Deutsche Bank plans to write down the value of Postbank by about a third, ahead of a planned sale of the retail unit as part of a strategic overhaul, two people familiar with the matter said.
Deutsche Bank will cut the book value of Postbank to 2.8 billion euros ($3.15 billion) because the current book value of 4.5 billion euros is seen as unachievable in either an initial public offering or a sale, the sources added.
"Most retail banks trade at 0.5-0.6 times book," an investment banker specialising in financial institutions said, adding the magnitude of the writedown made sense.
Deutsche Bank told Reuters it would make any writedowns on Postbank when it was close to selling, which would depend on the market at that time, meaning it is unclear when the writedown will show up in the bank's results.
"It is too early to speculate about potential outcomes," it said in e-mailed comments.
Shares in Germany's biggest lender are down around 35 percent since the start of the year, leading a slump across the European financial sector, as investors worry about how banks can make money in the face of a deteriorating global economic outlook and negative interest rates.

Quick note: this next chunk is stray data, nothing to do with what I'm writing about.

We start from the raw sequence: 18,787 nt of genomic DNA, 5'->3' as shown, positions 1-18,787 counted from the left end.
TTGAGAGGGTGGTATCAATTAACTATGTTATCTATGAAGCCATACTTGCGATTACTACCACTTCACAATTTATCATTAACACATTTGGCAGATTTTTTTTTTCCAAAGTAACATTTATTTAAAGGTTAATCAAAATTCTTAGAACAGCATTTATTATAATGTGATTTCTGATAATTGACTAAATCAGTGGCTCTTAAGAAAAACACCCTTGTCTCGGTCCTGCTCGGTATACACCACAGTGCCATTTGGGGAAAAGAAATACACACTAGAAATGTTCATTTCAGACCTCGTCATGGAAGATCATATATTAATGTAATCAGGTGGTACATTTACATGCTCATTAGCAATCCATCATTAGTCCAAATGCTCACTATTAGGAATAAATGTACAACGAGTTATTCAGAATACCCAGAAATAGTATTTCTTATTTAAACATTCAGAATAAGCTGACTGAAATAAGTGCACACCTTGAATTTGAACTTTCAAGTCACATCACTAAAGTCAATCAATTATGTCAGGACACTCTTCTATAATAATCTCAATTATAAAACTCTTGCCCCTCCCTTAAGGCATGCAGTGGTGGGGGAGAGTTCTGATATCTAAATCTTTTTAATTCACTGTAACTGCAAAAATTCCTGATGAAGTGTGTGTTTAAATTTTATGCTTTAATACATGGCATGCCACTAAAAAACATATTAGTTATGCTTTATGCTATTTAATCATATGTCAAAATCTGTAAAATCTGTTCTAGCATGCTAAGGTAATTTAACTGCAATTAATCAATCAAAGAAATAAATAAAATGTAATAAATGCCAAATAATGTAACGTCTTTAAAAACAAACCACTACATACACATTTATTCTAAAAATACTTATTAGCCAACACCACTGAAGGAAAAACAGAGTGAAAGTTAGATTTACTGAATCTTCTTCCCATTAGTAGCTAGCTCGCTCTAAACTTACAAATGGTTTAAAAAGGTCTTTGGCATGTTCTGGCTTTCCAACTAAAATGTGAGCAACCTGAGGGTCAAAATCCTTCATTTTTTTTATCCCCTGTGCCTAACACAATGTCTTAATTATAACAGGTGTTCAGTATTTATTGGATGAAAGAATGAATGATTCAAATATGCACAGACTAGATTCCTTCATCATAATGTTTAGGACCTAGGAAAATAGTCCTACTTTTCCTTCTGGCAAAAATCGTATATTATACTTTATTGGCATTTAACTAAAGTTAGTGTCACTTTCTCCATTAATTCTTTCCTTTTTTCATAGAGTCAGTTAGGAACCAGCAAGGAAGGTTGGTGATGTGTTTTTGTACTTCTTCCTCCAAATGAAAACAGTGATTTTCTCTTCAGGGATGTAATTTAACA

Last month it posted its biggest annual loss on record, hit by the costs of restructuring its investment bank and setting aside more money to cover litigation costs.
Deutsche Bank decided to divest Postbank, which has assets of 152 billion euros, in 2015 to cut its balance sheet. The move should also help meet regulators' capital targets and bring down Deutsche Bank's leverage ratio, which currently stands at 3.5 percent, lagging many of its peers.
The decision to divest Postbank is an about-face from trying to balance Deutsche Bank's volatile investment banking income with more stable revenue flows from retail banking.
Deutsche Bank agreed to buy Postbank, which now has 14 million customers and employs 15,000 staff, in 2008. Spreading the purchase over several years, it paid about 6 billion euros for Postbank.
But Postbank never met Deutsche Bank's expectations, prompting a re-think when regulators tightened rules, preventing retail deposits being used for investment banking activities.
Deutsche Bank said last month that a divestiture may take longer than expected but would be carried out by 2018 at the latest.
However, Deutsche Bank has actively shopped Postbank to potential Asian buyers and has received several expressions of interest from Chinese lenders who are interested in its small and medium sized company "Mittelstand" franchise, several people familiar with the matter said.
Deutsche Bank, which declined to comment on possible Asian bidders, is expected to get Postbank ready for divestment by the third or fourth quarter by cancelling an agreement which allows it to control the unit's strategy and tap into its cash flows, and by drafting a prospectus.
It will only proceed with a deal when market conditions are favourable or a high enough offer arrives, the sources said.